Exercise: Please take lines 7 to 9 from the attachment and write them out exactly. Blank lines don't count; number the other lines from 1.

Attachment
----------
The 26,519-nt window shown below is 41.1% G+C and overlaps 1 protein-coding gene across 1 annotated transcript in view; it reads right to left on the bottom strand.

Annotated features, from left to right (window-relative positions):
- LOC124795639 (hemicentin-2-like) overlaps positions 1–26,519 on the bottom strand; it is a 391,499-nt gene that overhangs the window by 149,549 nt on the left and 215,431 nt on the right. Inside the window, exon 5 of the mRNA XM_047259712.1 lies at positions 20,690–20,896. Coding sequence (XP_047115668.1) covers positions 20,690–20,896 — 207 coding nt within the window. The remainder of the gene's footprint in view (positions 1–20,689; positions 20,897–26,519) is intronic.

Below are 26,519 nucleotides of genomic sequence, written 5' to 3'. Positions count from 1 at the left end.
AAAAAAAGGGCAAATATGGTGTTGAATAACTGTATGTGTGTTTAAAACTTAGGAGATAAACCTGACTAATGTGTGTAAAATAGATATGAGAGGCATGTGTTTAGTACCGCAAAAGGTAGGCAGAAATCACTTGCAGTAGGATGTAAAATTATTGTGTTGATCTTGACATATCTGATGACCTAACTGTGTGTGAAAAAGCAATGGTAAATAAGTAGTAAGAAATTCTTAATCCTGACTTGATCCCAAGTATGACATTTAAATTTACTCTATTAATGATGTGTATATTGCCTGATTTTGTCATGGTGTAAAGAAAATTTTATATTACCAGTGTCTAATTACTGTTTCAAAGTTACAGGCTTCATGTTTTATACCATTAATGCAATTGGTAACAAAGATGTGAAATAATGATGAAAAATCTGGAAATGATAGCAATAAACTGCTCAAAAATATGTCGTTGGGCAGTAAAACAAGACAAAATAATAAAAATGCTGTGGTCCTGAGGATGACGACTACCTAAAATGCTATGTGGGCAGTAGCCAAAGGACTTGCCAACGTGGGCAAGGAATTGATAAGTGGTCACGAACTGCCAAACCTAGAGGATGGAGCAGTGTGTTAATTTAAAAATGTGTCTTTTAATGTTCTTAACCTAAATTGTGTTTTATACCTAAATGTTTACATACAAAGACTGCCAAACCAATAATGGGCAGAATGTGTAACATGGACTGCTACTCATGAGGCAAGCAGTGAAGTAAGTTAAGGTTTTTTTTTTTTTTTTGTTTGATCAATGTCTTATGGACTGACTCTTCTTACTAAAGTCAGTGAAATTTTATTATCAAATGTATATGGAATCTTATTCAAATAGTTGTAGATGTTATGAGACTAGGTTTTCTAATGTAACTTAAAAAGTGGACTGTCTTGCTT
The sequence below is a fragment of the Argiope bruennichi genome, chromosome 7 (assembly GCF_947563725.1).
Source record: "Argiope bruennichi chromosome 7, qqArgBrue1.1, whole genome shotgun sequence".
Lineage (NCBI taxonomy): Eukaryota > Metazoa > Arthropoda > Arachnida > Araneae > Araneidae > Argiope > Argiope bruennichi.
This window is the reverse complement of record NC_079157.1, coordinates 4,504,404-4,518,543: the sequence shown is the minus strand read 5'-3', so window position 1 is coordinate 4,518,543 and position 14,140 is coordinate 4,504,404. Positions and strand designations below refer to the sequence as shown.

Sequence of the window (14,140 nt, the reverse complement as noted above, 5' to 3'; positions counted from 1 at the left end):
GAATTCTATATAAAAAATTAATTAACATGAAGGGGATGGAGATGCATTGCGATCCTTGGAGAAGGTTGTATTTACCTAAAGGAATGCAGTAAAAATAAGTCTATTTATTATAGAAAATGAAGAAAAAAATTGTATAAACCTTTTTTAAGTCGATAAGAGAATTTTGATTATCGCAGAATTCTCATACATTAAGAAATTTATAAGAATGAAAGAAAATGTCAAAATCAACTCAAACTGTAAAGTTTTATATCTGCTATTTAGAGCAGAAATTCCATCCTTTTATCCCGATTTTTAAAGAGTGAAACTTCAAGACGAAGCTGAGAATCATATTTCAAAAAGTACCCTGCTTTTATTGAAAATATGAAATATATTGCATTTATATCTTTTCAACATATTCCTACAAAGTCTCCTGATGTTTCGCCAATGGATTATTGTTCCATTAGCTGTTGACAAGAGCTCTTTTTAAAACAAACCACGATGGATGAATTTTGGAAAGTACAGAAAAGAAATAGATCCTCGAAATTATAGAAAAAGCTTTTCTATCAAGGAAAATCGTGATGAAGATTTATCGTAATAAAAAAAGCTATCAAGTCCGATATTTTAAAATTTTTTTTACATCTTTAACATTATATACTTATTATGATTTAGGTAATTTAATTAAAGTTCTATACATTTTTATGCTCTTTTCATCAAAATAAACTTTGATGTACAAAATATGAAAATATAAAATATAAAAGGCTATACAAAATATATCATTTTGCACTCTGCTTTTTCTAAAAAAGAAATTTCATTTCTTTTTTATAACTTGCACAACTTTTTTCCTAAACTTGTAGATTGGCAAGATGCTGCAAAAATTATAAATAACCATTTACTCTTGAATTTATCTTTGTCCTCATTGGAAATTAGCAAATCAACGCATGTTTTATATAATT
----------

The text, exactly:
Source record: "Argiope bruennichi chromosome 7, qqArgBrue1.1, whole genome shotgun sequence".
Lineage (NCBI taxonomy): Eukaryota > Metazoa > Arthropoda > Arachnida > Araneae > Araneidae > Argiope > Argiope bruennichi.
This window is the reverse complement of record NC_079157.1, coordinates 4,504,404-4,518,543: the sequence shown is the minus strand read 5'-3', so window position 1 is coordinate 4,518,543 and position 14,140 is coordinate 4,504,404. Positions and strand designations below refer to the sequence as shown.